Since the start of the new year, there has been an uptick in overdoses in Broome County linked to fentanyl-laced drugs.

Although government departments have yet to release information on how many fatal overdoses occurred in Broome County in January, Truth Pharm, an addiction advocacy group, estimates there were at least five fatal overdoses in one week alone. Last year, the Broome County District Attorney’s Office reported four fatal overdoses in January 2018 and 13 overdose deaths during the entire first half of 2018. Neighboring Chenango County has also seen an increase in overdoses.

According to Truth Pharm, the Addiction Center of Broome County and the Southern Tier AIDS Program, the recent uptick in overdoses can be attributed to a new supply of opioids in the area compromised with fentanyl, a synthetic opioid that is 80 to 100 times stronger than morphine. According to reports from local residents who use and sell drugs, these contaminated opioids are named “Juice Stamp.”

To combat the increase in overdoses, Broome County Executive Jason Garnar planned a Narcan training event with local grassroots organizations on Jan. 26 to raise awareness about the problem and train local residents to use and carry Narcan, an overdose reversal drug. Marissa Lamphere, the opioid overdose prevention coordinator at the Broome County Health Department, said training people in overdose reversals is the key to stopping the recent increase in fatalities.

“We know from 911 overdose calls to the emergency services, hearing from grassroots organizations, talking to our treatment providers, that there has been an increase in overdoses,” Lamphere said. “Because of that, we wanted to try to do something. We know that Narcan saves lives. We know that there’s a lot of civilians in our communities that have been trained in Narcan and that it is working. Our fatal overdose number was down by over 50 percent in the county for 2018, partially because so many more people have Narcan.”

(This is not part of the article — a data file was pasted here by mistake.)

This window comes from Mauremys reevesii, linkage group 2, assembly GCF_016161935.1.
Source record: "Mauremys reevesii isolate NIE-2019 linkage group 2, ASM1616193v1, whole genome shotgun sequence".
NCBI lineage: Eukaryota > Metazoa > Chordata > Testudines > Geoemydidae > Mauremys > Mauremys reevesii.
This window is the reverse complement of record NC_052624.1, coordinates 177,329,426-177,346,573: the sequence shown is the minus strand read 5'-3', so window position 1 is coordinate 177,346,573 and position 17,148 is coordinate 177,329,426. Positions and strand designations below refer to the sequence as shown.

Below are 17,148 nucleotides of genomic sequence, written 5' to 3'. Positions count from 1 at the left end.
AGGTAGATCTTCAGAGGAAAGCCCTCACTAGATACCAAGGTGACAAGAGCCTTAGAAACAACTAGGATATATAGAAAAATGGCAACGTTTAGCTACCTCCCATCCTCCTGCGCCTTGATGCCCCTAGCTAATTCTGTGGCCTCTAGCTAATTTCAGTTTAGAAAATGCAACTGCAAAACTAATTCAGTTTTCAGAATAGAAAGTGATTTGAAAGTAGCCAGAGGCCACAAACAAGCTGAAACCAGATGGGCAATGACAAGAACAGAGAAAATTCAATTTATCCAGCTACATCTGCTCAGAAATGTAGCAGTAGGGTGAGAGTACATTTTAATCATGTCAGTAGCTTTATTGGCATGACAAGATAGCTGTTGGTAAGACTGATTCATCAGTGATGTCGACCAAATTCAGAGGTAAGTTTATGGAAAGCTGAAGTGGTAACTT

Narcan is an overdose reversal drug that attaches to opioid receptors in the brain, blocking out the drugs and counteracting their effects on the central nervous and respiratory systems. At the training, attendees learned to use the nasal spray and were provided with a free kit that includes two sprays, gloves, a mask and alcohol wipes. Instructors also provided literature on harm reduction techniques to help protect users, such as using clean needles, using in the presence of others and testing drugs with fentanyl strips before injecting them.

Diane Semo, a rainmaker at Truth Pharm, almost lost her daughter to opioids when she overdosed in the bathroom at Wegmans three years ago. Semo said overdoses often occur in public places, and somebody carrying Narcan can save a life, even in places where they least expect to.

“Had that woman that found her been carrying Narcan, she could have revived her immediately instead of having to wait for the ambulance,” Semo said. “You can come across anybody — in a restaurant, at a gas station, in a parking lot. I think everyone should carry Narcan, whether they know somebody affected or not.”

Steven Brandt, 47, of Endicott, said he heard about the event through local media and decided to attend so he would know how to aid someone if the situation ever arose.

“Having the ability to help out is important and I’m just interested in making sure that if it ever comes to the need, I’ve got that ability,” Brandt said.